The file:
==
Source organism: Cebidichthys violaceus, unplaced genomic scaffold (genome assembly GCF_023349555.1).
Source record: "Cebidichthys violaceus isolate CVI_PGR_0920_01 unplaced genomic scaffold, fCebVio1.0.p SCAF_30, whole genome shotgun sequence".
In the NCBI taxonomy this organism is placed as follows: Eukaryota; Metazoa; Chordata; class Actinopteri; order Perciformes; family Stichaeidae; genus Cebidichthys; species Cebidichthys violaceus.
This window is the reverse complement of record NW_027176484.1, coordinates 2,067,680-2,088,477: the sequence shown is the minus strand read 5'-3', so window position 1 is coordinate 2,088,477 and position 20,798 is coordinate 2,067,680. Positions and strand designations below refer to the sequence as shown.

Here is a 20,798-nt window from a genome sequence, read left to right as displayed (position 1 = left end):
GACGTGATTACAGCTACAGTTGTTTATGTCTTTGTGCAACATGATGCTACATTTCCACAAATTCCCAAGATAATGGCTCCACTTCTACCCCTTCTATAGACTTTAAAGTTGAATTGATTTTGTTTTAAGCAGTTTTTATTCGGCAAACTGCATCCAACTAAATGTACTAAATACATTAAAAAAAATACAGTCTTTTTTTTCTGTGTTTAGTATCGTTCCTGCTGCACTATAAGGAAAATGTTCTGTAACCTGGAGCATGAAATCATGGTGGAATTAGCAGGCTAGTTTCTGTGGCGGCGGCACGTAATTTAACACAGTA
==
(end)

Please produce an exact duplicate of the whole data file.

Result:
Source organism: Cebidichthys violaceus, unplaced genomic scaffold (genome assembly GCF_023349555.1).
Source record: "Cebidichthys violaceus isolate CVI_PGR_0920_01 unplaced genomic scaffold, fCebVio1.0.p SCAF_30, whole genome shotgun sequence".
In the NCBI taxonomy this organism is placed as follows: Eukaryota; Metazoa; Chordata; class Actinopteri; order Perciformes; family Stichaeidae; genus Cebidichthys; species Cebidichthys violaceus.
This window is the reverse complement of record NW_027176484.1, coordinates 2,067,680-2,088,477: the sequence shown is the minus strand read 5'-3', so window position 1 is coordinate 2,088,477 and position 20,798 is coordinate 2,067,680. Positions and strand designations below refer to the sequence as shown.

Here is a 20,798-nt window from a genome sequence, read left to right as displayed (position 1 = left end):
GACGTGATTACAGCTACAGTTGTTTATGTCTTTGTGCAACATGATGCTACATTTCCACAAATTCCCAAGATAATGGCTCCACTTCTACCCCTTCTATAGACTTTAAAGTTGAATTGATTTTGTTTTAAGCAGTTTTTATTCGGCAAACTGCATCCAACTAAATGTACTAAATACATTAAAAAAAATACAGTCTTTTTTTTCTGTGTTTAGTATCGTTCCTGCTGCACTATAAGGAAAATGTTCTGTAACCTGGAGCATGAAATCATGGTGGAATTAGCAGGCTAGTTTCTGTGGCGGCGGCACGTAATTTAACACAGTA